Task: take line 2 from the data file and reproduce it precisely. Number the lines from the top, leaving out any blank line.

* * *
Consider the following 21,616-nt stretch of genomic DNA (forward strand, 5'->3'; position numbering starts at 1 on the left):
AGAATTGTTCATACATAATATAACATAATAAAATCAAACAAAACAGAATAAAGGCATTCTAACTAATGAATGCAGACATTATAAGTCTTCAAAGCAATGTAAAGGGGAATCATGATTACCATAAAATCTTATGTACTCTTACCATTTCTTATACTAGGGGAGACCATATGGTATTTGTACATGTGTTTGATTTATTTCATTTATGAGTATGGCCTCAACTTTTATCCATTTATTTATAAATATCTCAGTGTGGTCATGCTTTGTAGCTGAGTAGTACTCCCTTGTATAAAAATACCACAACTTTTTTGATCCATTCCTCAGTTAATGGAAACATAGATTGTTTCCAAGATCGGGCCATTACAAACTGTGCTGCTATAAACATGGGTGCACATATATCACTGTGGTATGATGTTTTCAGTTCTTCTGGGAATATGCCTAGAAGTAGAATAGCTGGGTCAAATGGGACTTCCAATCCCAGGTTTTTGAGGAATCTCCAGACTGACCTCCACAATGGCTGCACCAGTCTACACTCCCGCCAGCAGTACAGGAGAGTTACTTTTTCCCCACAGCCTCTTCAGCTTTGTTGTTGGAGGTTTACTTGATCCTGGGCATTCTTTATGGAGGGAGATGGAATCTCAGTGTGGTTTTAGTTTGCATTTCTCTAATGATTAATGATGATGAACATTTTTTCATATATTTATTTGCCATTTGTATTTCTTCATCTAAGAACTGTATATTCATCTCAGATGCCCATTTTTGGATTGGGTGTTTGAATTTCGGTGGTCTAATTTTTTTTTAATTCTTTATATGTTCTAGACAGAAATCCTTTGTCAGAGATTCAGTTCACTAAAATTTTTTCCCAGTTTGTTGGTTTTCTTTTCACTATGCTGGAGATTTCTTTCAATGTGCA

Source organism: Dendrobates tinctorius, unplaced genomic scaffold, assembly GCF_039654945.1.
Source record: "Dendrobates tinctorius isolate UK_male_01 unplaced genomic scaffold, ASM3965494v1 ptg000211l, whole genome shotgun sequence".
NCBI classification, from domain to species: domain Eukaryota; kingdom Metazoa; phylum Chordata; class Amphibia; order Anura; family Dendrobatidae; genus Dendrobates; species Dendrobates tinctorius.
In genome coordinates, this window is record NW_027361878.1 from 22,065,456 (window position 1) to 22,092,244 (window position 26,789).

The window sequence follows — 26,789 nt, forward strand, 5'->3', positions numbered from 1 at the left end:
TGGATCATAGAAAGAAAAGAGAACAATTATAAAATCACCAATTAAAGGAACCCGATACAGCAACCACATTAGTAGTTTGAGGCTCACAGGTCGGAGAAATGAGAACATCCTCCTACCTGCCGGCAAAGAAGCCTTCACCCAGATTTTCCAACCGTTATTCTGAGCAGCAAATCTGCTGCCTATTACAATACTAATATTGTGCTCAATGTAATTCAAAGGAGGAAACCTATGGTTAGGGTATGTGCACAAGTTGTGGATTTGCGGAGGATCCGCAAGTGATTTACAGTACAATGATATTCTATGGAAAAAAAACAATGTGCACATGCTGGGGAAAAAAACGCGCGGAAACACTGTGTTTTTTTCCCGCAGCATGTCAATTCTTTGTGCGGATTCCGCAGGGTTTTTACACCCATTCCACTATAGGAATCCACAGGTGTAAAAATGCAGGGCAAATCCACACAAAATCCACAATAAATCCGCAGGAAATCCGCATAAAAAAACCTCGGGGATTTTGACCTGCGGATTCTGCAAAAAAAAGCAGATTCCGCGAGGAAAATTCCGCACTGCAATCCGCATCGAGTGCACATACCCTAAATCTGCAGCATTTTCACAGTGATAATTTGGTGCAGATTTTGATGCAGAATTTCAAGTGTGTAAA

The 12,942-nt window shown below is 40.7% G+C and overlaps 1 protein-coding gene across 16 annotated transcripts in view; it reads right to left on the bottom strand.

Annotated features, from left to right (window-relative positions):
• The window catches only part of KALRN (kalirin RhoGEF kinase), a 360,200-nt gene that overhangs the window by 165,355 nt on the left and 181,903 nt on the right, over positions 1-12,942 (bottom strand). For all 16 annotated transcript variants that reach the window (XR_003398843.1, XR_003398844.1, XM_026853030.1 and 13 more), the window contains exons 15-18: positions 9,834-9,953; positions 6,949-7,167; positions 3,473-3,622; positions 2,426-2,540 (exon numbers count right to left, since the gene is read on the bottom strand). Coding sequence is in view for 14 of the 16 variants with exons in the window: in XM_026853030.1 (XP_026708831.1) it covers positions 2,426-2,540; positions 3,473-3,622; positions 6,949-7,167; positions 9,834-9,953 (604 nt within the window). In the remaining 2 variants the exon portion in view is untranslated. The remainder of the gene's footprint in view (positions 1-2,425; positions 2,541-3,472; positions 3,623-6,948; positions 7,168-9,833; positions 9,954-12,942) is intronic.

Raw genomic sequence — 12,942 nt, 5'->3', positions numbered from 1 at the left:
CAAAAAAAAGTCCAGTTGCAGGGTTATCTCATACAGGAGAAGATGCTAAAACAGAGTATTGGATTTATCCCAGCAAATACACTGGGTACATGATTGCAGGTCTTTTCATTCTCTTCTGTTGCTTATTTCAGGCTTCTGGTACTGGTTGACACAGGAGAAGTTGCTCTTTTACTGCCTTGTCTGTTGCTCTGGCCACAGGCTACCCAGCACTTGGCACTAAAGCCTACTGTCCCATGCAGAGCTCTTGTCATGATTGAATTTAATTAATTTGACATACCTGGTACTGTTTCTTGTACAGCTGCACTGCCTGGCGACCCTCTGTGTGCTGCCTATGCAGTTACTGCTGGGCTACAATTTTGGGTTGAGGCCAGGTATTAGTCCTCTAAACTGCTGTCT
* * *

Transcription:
AGAATTGTTCATACATAATATAACATAATAAAATCAAACAAAACAGAATAAAGGCATTCTAACTAATGAATGCAGACATTATAAGTCTTCAAAGCAATGTAAAGGGGAATCATGATTACCATAAAATCTTATGTACTCTTACCATTTCTTATACTAGGGGAGACCATATGGTATTTGTACATGTGTTTGATTTATTTCATTTATGAGTATGGCCTCAACTTTTATCCATTTATTTATAAATATCTCAGTGTGGTCATGCTTTGTAGCTGAGTAGTACTCCCTTGTATAAAAATACCACAACTTTTTTGATCCATTCCTCAGTTAATGGAAACATAGATTGTTTCCAAGATCGGGCCATTACAAACTGTGCTGCTATAAACATGGGTGCACATATATCACTGTGGTATGATGTTTTCAGTTCTTCTGGGAATATGCCTAGAAGTAGAATAGCTGGGTCAAATGGGACTTCCAATCCCAGGTTTTTGAGGAATCTCCAGACTGACCTCCACAATGGCTGCACCAGTCTACACTCCCGCCAGCAGTACAGGAGAGTTACTTTTTCCCCACAGCCTCTTCAGCTTTGTTGTTGGAGGTTTACTTGATCCTGGGCATTCTTTATGGAGGGAGATGGAATCTCAGTGTGGTTTTAGTTTGCATTTCTCTAATGATTAATGATGATGAACATTTTTTCATATATTTATTTGCCATTTGTATTTCTTCATCTAAGAACTGTATATTCATCTCAGATGCCCATTTTTGGATTGGGTGTTTGAATTTCGGTGGTCTAATTTTTTTTTAATTCTTTATATGTTCTAGACAGAAATCCTTTGTCAGAGATTCAGTTCACTAAAATTTTTTCCCAGTTTGTTGGTTTTCTTTTCACTATGCTGGAGATTTCTTTCAATGTGCA